• Education Verification – Often done when hiring for jobs with high technical or skill-based requirements, confirming the candidate’s educational qualifications helps employers assess someone’s ability to fulfill a role.
  • Employment History Checks – Reviewing the candidate’s past employment can provide insights into their work ethic, experience, and reliability. While questions about past jobs often feature in an interview, contacting past employers or teammates can be the perfect way to know if someone will fit in with a team or company.
  • Credit History Checks – While less common in many countries, some employers may opt to check a candidate’s credit history to assess their financial responsibility. This is most often done in jobs where the prospect would be in charge of money, but it may also be done for other reasons.


What Employers Should Know Before Running Employee Background Checks in Japan


Before conducting background checks in Japan, employers must be aware of the legal and cultural considerations surrounding this process.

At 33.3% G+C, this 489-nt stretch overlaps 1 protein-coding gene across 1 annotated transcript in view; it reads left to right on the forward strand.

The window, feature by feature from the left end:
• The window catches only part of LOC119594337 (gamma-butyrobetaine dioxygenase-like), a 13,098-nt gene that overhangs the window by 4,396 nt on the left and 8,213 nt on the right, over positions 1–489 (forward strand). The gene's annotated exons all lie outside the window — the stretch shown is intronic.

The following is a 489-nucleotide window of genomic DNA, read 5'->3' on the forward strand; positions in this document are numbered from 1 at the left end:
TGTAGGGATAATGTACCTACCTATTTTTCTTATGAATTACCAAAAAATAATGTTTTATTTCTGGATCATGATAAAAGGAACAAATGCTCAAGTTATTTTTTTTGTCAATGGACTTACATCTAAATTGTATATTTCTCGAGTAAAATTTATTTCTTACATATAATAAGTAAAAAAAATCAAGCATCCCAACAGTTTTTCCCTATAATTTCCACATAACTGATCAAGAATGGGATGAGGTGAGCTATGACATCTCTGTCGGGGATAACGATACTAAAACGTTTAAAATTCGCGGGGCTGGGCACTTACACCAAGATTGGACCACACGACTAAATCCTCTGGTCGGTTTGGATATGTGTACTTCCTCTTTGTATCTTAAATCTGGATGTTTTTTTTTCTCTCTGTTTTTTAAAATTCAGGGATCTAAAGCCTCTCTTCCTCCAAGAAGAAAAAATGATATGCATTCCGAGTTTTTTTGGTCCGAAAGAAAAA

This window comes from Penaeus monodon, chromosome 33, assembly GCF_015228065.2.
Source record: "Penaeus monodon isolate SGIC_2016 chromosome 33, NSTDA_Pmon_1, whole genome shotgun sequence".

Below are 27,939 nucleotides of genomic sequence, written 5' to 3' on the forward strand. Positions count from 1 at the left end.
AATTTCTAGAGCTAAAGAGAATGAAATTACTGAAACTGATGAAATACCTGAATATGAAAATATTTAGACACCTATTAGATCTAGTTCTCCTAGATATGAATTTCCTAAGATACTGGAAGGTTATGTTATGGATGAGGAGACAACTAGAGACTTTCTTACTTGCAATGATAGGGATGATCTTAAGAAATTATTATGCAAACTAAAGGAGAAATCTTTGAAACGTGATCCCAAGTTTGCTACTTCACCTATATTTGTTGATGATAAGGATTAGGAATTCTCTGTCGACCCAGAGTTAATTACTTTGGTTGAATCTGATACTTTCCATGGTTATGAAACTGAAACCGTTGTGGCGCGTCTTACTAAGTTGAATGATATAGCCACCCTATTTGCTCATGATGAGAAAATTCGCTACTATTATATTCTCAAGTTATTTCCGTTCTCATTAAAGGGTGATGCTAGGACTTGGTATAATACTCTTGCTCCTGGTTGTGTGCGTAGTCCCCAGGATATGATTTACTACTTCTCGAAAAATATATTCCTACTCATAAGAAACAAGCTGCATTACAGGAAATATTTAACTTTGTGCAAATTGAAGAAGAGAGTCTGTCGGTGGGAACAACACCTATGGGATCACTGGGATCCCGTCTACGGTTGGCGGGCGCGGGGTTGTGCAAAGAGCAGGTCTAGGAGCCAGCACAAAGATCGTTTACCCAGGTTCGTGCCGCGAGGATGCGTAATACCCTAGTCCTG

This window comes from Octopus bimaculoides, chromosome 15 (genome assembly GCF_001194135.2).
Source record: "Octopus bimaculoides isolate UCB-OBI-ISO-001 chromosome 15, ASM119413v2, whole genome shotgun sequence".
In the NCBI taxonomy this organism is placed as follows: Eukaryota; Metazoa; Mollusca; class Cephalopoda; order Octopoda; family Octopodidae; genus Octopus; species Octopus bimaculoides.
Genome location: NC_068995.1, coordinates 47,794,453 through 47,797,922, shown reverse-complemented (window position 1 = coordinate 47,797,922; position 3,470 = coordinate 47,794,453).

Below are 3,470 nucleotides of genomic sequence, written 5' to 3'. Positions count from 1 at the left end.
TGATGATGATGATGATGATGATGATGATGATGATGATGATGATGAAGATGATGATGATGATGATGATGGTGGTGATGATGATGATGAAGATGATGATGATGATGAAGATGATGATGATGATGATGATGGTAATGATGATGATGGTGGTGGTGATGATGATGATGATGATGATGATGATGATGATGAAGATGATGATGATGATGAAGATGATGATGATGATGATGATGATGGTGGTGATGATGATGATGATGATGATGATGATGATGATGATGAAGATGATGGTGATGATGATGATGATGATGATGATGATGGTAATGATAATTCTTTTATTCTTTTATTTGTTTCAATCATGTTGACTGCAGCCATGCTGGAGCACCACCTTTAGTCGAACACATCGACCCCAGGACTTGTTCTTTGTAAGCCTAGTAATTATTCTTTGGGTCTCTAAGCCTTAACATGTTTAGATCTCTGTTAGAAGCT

Are Employee Background Checks Legal in Japan?


Yes, employee background checks in Japan are legal but subject to strict regulations to protect individuals’ privacy rights.

The primary legislation governing employee background checks in Japan is the Act on the Protection of Personal Information or APPI. This regulates the handling of personal data by businesses and organizations. Under the APPI, employers must obtain consent from individuals before collecting, using, or disclosing their personal information.

The APPI also requires that employers inform prospects about the purpose of the background check, the types of information collected, and how it will be used. Any personal information obtained through background checks then needs to be handled securely and protected from unauthorized access or disclosure.


What Types of Employee Background Checks Are Illegal in Japan?


While employee background checks in Japan are generally permissible, some checks are illegal or restricted where they would infringe on laws against workplace or personal discrimination.

For example, conducting checks on an individual’s medical history or performing checks that would affect their chances of getting the job despite the check not being necessary for that role would be considered discrimination and, therefore, could be argued as illegal.